The Six Five team dives into PCs and the huge year they had in 2021.
Watch the clip here:
If you are interested in watching the full episode you can check it out here.
Disclaimer: The Six Five Webcast is for information and entertainment purposes only. Over the course of this webcast, we may talk about companies that are publicly traded and we may even reference that fact and their equity share price, but please do not take anything that we say as a recommendation about what you should do with your investment dollars. We are not investment advisors and we do not ask that you treat us as such.
Patrick Moorhead: But hey, let’s go to our last topic here, and this is PC market still on fire. 2021 was good. 2022 looks positive, as well.
Daniel Newman: The media loves tragedy, Pat. You have a tweet that basically looked back to 2011. Bloomberg. Was it MIT? Sorry. MIT Technology Review. The personal computer is dead. I don’t know, Pat. I feel like a broken record. I can’t tell you how many times on this show I have basically said the death of the PC has been greatly overstated.
Patrick Moorhead: I bring this out every year and I’m going to annoy you for putting this up here, but I have to. It’d be nice if I shared the slide first.
Daniel Newman: Yeah. Would you do that? So, look. The market right now and in general, tragedy porn and negative headlines are just heavily embraced by our world. I don’t know why we’re so cynical as a society, but we are. This is absolutely wrong. It’s as wrong as the idea right now that a half a point of interest rate increase is going to stop Microsoft from growing in the next several quarters. It’s almost idiotic. But of course, it does manipulate things in the right direction, so sentiment’s important. Anyways, I won’t do a market diatribe right now, but here’s what’s happening, Pat. Last year we heard endless things. Semiconductor shortage, semiconductor shortage, chip shortage. We increased our ability to produce chips by 20% despite all the shutdowns, COVID, the ships at the ports. 20% more chips were produced last year than the year before, so we were able to increase production.
But what we haven’t been able to fully appreciate is just how much demand is actually out there for devices. So, we saw in ’21, Pat, and this is Canalys data. In the 4th quarter, 341 million shipments of PCs. That’s up from 290 in 2020 and 249 in 2019. Pat, you’ve got a massive uptick. We’ve seen almost 100 million increased shipment units in the course of two years. You’re seeing strength in this space. You’re seeing Lenovo rise to be the number one vendor in the 4th quarter. And Apple falling to four, by the way. But you got Lenovo, HP, you got Dell, Apple, and Acer, and I don’t know, man. It’s almost like beating a dead horse, but I don’t know how many times we have to tell the market that the demand for PCs hasn’t slowed.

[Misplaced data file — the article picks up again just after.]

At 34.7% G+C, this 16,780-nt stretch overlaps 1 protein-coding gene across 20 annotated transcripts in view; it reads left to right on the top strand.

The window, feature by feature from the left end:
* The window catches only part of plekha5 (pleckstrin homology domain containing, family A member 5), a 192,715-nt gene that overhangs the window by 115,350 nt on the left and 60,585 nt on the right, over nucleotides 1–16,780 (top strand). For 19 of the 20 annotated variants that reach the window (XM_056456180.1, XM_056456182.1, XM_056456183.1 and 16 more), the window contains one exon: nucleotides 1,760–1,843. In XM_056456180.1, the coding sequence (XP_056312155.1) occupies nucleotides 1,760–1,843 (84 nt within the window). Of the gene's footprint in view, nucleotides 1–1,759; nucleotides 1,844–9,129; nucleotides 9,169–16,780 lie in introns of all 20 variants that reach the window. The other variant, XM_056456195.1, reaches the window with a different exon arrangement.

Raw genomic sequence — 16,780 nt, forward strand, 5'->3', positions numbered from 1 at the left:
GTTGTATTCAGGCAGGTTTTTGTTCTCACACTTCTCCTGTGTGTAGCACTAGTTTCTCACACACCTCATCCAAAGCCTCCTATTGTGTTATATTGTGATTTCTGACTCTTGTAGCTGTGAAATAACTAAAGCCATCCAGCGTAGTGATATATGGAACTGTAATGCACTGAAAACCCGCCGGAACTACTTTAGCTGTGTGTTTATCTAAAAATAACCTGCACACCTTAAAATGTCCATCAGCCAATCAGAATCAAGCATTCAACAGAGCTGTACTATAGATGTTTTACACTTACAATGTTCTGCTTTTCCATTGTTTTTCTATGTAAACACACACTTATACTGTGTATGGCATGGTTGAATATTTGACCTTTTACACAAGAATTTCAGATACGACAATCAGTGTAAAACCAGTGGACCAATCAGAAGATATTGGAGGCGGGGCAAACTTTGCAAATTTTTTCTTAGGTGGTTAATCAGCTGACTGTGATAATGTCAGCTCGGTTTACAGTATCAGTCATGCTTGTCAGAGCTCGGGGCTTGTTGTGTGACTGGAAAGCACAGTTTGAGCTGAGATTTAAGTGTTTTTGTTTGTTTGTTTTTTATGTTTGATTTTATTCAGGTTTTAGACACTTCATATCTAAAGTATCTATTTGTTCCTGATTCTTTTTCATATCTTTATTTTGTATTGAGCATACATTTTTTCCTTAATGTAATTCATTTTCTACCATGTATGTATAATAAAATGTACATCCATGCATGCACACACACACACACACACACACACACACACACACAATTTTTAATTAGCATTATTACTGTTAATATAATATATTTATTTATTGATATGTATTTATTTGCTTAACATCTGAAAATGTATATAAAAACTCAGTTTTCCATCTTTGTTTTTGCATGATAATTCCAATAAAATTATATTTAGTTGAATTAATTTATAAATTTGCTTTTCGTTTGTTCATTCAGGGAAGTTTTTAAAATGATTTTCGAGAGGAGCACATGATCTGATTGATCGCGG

Patrick Moorhead: Yeah. No, no. Here’s what I understand. 10 years ago, PCs were boring. They were thick and chunky and got three hours of battery life. And the iPad looked like the most amazing thing on the planet. It had an app store. It was thin. It got 10 hours of battery life actually using the thing. Even more on video. And iPads were increasing and PCs were declining, so I think people said, “Hey, the PC is dead,” like MIT Technology Review said. What they didn’t quite think about is what the reaction of the PC industry was, and that was to essentially take the positive attributes of an iPad, which is 10 hours of battery life, touchscreen with an app store, and make it thin, and then everybody jumped on it.
It was very easy for me to see what happened. In fact, even Apple went on an apology tour. Tim Cook went on his apology tour four years ago and essentially apologized for what a terrible job that they had done with their Macs, and they were doubling down on the investment. And I think we’re seeing the fruits of that investment today with the new M1 processor, the new designs for those, and I think we’re going to see some pretty cool stuff in the future out there. And then COVID hit, right? And we realized, hey, I can’t do all this stuff on an iPad. I need either a notebook PC or I need a Chromebook. And here we are.
And the question is next how long will that growth go? So, I think that we will have a good year in 2022. First of all, people couldn’t get the notebooks, couldn’t get the PCs they needed in 2021, so you saw that demand pushed. I also believe as we go back to work people will reassess the technology that they actually need at work. Consumer is more of a wild card, right? Because consumer market will follow GNP and I’m not expecting any stimulus checks anymore for people who still actually have a job and were able to double dip. So, I think that’s going to weigh on consumers, so it’s going to be this big in commercial but offset by some declines in consumer.
Daniel Newman: Yeah. And just a quick frisbee, Pat. I think what you’re going to see is as work continues to not return to office, the demand for that higher end PC for work, but of course those work crossover consumer pieces are more and more common. More and more employees are going to need them. And then, of course, education. You’re going to see the lower priced, lightweight, Chromebook-style stuff still sell in volume because if students are learning, they’re learning on those kinds of devices. That’s all it comes down to. I got a house full of them, I can tell you that.
Daniel Newman is the Principal Analyst of Futurum Research and the CEO of Broadsuite Media Group. Living his life at the intersection of people and technology, Daniel works with the world’s largest technology brands exploring Digital Transformation and how it is influencing the enterprise. Read Full Bio